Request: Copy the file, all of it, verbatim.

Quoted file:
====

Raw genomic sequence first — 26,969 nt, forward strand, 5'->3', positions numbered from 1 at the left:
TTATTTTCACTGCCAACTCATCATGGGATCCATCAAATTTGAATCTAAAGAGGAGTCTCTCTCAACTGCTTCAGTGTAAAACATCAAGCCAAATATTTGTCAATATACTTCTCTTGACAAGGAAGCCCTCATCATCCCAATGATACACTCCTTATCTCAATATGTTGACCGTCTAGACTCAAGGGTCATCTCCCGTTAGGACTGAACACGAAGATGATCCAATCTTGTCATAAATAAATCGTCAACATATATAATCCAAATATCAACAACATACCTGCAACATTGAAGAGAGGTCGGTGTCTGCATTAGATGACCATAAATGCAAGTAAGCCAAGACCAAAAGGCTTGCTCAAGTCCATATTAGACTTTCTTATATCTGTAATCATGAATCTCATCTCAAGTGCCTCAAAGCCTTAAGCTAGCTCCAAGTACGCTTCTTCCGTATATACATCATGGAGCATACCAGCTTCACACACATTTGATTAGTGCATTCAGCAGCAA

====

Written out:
Raw genomic sequence first — 26,969 nt, forward strand, 5'->3', positions numbered from 1 at the left:
TTATTTTCACTGCCAACTCATCATGGGATCCATCAAATTTGAATCTAAAGAGGAGTCTCTCTCAACTGCTTCAGTGTAAAACATCAAGCCAAATATTTGTCAATATACTTCTCTTGACAAGGAAGCCCTCATCATCCCAATGATACACTCCTTATCTCAATATGTTGACCGTCTAGACTCAAGGGTCATCTCCCGTTAGGACTGAACACGAAGATGATCCAATCTTGTCATAAATAAATCGTCAACATATATAATCCAAATATCAACAACATACCTGCAACATTGAAGAGAGGTCGGTGTCTGCATTAGATGACCATAAATGCAAGTAAGCCAAGACCAAAAGGCTTGCTCAAGTCCATATTAGACTTTCTTATATCTGTAATCATGAATCTCATCTCAAGTGCCTCAAAGCCTTAAGCTAGCTCCAAGTACGCTTCTTCCGTATATACATCATGGAGCATACCAGCTTCACACACATTTGATTAGTGCATTCAGCAGCAA